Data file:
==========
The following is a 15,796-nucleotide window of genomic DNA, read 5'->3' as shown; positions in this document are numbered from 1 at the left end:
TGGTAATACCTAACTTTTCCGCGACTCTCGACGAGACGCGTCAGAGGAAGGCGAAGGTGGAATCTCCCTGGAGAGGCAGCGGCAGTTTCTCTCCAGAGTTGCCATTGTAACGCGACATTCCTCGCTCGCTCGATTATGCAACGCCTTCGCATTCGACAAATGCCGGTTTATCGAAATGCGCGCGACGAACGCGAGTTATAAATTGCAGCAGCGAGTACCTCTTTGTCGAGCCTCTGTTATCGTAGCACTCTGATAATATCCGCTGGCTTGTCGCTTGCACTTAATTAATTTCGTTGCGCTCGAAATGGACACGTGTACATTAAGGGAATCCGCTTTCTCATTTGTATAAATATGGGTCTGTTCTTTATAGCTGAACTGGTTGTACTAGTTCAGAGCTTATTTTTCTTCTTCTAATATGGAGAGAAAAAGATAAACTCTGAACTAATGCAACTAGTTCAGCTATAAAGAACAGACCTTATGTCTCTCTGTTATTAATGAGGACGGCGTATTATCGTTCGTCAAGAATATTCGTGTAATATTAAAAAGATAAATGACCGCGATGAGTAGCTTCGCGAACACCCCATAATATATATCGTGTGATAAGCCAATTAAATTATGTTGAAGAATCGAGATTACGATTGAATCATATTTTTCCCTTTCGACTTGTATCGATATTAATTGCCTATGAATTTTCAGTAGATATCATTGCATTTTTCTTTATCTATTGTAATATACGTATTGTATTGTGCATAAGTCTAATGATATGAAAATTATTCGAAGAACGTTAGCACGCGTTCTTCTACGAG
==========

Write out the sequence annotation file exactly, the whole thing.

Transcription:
The following is a 15,796-nucleotide window of genomic DNA, read 5'->3' as shown; positions in this document are numbered from 1 at the left end:
TGGTAATACCTAACTTTTCCGCGACTCTCGACGAGACGCGTCAGAGGAAGGCGAAGGTGGAATCTCCCTGGAGAGGCAGCGGCAGTTTCTCTCCAGAGTTGCCATTGTAACGCGACATTCCTCGCTCGCTCGATTATGCAACGCCTTCGCATTCGACAAATGCCGGTTTATCGAAATGCGCGCGACGAACGCGAGTTATAAATTGCAGCAGCGAGTACCTCTTTGTCGAGCCTCTGTTATCGTAGCACTCTGATAATATCCGCTGGCTTGTCGCTTGCACTTAATTAATTTCGTTGCGCTCGAAATGGACACGTGTACATTAAGGGAATCCGCTTTCTCATTTGTATAAATATGGGTCTGTTCTTTATAGCTGAACTGGTTGTACTAGTTCAGAGCTTATTTTTCTTCTTCTAATATGGAGAGAAAAAGATAAACTCTGAACTAATGCAACTAGTTCAGCTATAAAGAACAGACCTTATGTCTCTCTGTTATTAATGAGGACGGCGTATTATCGTTCGTCAAGAATATTCGTGTAATATTAAAAAGATAAATGACCGCGATGAGTAGCTTCGCGAACACCCCATAATATATATCGTGTGATAAGCCAATTAAATTATGTTGAAGAATCGAGATTACGATTGAATCATATTTTTCCCTTTCGACTTGTATCGATATTAATTGCCTATGAATTTTCAGTAGATATCATTGCATTTTTCTTTATCTATTGTAATATACGTATTGTATTGTGCATAAGTCTAATGATATGAAAATTATTCGAAGAACGTTAGCACGCGTTCTTCTACGAG